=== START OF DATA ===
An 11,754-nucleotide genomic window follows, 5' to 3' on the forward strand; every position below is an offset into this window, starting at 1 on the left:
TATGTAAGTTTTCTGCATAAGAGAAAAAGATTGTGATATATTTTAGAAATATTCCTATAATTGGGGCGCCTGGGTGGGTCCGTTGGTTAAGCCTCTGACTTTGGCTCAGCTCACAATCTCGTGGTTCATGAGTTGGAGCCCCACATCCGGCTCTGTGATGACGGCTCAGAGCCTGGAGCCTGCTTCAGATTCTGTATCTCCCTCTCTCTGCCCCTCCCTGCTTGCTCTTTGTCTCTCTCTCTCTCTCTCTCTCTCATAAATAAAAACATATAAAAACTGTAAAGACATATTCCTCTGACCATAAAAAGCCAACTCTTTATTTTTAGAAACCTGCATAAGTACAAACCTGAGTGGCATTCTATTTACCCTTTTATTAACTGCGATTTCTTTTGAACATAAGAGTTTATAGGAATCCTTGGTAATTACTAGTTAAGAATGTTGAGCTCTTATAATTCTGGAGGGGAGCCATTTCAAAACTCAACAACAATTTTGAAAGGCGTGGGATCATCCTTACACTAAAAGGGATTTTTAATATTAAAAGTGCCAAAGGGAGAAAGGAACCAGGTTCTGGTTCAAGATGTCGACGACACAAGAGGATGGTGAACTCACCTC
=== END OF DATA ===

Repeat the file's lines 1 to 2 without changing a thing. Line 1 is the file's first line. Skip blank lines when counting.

An 11,754-nucleotide genomic window follows, 5' to 3' on the forward strand; every position below is an offset into this window, starting at 1 on the left:
TATGTAAGTTTTCTGCATAAGAGAAAAAGATTGTGATATATTTTAGAAATATTCCTATAATTGGGGCGCCTGGGTGGGTCCGTTGGTTAAGCCTCTGACTTTGGCTCAGCTCACAATCTCGTGGTTCATGAGTTGGAGCCCCACATCCGGCTCTGTGATGACGGCTCAGAGCCTGGAGCCTGCTTCAGATTCTGTATCTCCCTCTCTCTGCCCCTCCCTGCTTGCTCTTTGTCTCTCTCTCTCTCTCTCTCTCTCATAAATAAAAACATATAAAAACTGTAAAGACATATTCCTCTGACCATAAAAAGCCAACTCTTTATTTTTAGAAACCTGCATAAGTACAAACCTGAGTGGCATTCTATTTACCCTTTTATTAACTGCGATTTCTTTTGAACATAAGAGTTTATAGGAATCCTTGGTAATTACTAGTTAAGAATGTTGAGCTCTTATAATTCTGGAGGGGAGCCATTTCAAAACTCAACAACAATTTTGAAAGGCGTGGGATCATCCTTACACTAAAAGGGATTTTTAATATTAAAAGTGCCAAAGGGAGAAAGGAACCAGGTTCTGGTTCAAGATGTCGACGACACAAGAGGATGGTGAACTCACCTC